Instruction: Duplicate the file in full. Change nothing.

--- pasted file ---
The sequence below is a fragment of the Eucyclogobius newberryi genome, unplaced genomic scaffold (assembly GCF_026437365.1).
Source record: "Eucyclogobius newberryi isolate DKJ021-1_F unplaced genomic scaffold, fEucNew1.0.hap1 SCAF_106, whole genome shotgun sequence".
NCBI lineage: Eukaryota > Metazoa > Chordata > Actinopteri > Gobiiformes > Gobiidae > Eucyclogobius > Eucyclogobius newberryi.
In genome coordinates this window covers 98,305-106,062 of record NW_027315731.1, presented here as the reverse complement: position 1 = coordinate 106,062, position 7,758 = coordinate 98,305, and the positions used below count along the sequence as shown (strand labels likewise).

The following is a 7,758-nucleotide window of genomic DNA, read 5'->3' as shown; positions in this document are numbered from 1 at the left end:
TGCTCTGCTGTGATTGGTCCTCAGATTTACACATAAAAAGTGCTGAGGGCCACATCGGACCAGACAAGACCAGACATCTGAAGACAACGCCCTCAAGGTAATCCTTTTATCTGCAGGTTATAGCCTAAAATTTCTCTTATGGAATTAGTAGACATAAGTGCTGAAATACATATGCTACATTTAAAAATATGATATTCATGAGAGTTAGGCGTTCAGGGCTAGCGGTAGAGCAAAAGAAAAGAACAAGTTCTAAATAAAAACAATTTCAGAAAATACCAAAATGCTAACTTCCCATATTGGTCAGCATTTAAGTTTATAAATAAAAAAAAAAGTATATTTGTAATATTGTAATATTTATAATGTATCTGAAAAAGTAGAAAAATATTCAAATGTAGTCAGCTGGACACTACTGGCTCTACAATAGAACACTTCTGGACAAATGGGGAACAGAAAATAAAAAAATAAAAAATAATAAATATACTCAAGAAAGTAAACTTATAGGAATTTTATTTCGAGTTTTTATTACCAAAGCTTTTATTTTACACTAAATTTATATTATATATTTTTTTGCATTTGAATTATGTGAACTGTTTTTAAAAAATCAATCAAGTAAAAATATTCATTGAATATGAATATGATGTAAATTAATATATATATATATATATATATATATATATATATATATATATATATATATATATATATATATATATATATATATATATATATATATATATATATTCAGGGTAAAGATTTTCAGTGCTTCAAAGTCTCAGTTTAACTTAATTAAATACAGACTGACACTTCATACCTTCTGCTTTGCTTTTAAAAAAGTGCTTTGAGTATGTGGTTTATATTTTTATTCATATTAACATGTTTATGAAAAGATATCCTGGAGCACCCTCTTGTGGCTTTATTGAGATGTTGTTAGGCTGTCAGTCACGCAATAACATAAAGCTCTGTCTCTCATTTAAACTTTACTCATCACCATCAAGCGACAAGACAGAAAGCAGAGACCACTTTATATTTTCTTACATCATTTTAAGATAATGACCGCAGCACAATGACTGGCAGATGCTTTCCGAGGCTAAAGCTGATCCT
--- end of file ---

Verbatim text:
The sequence below is a fragment of the Eucyclogobius newberryi genome, unplaced genomic scaffold (assembly GCF_026437365.1).
Source record: "Eucyclogobius newberryi isolate DKJ021-1_F unplaced genomic scaffold, fEucNew1.0.hap1 SCAF_106, whole genome shotgun sequence".
NCBI lineage: Eukaryota > Metazoa > Chordata > Actinopteri > Gobiiformes > Gobiidae > Eucyclogobius > Eucyclogobius newberryi.
In genome coordinates this window covers 98,305-106,062 of record NW_027315731.1, presented here as the reverse complement: position 1 = coordinate 106,062, position 7,758 = coordinate 98,305, and the positions used below count along the sequence as shown (strand labels likewise).

The following is a 7,758-nucleotide window of genomic DNA, read 5'->3' as shown; positions in this document are numbered from 1 at the left end:
TGCTCTGCTGTGATTGGTCCTCAGATTTACACATAAAAAGTGCTGAGGGCCACATCGGACCAGACAAGACCAGACATCTGAAGACAACGCCCTCAAGGTAATCCTTTTATCTGCAGGTTATAGCCTAAAATTTCTCTTATGGAATTAGTAGACATAAGTGCTGAAATACATATGCTACATTTAAAAATATGATATTCATGAGAGTTAGGCGTTCAGGGCTAGCGGTAGAGCAAAAGAAAAGAACAAGTTCTAAATAAAAACAATTTCAGAAAATACCAAAATGCTAACTTCCCATATTGGTCAGCATTTAAGTTTATAAATAAAAAAAAAAGTATATTTGTAATATTGTAATATTTATAATGTATCTGAAAAAGTAGAAAAATATTCAAATGTAGTCAGCTGGACACTACTGGCTCTACAATAGAACACTTCTGGACAAATGGGGAACAGAAAATAAAAAAATAAAAAATAATAAATATACTCAAGAAAGTAAACTTATAGGAATTTTATTTCGAGTTTTTATTACCAAAGCTTTTATTTTACACTAAATTTATATTATATATTTTTTTGCATTTGAATTATGTGAACTGTTTTTAAAAAATCAATCAAGTAAAAATATTCATTGAATATGAATATGATGTAAATTAATATATATATATATATATATATATATATATATATATATATATATATATATATATATATATATATATATATATATATATATATATATATATATATTCAGGGTAAAGATTTTCAGTGCTTCAAAGTCTCAGTTTAACTTAATTAAATACAGACTGACACTTCATACCTTCTGCTTTGCTTTTAAAAAAGTGCTTTGAGTATGTGGTTTATATTTTTATTCATATTAACATGTTTATGAAAAGATATCCTGGAGCACCCTCTTGTGGCTTTATTGAGATGTTGTTAGGCTGTCAGTCACGCAATAACATAAAGCTCTGTCTCTCATTTAAACTTTACTCATCACCATCAAGCGACAAGACAGAAAGCAGAGACCACTTTATATTTTCTTACATCATTTTAAGATAATGACCGCAGCACAATGACTGGCAGATGCTTTCCGAGGCTAAAGCTGATCCT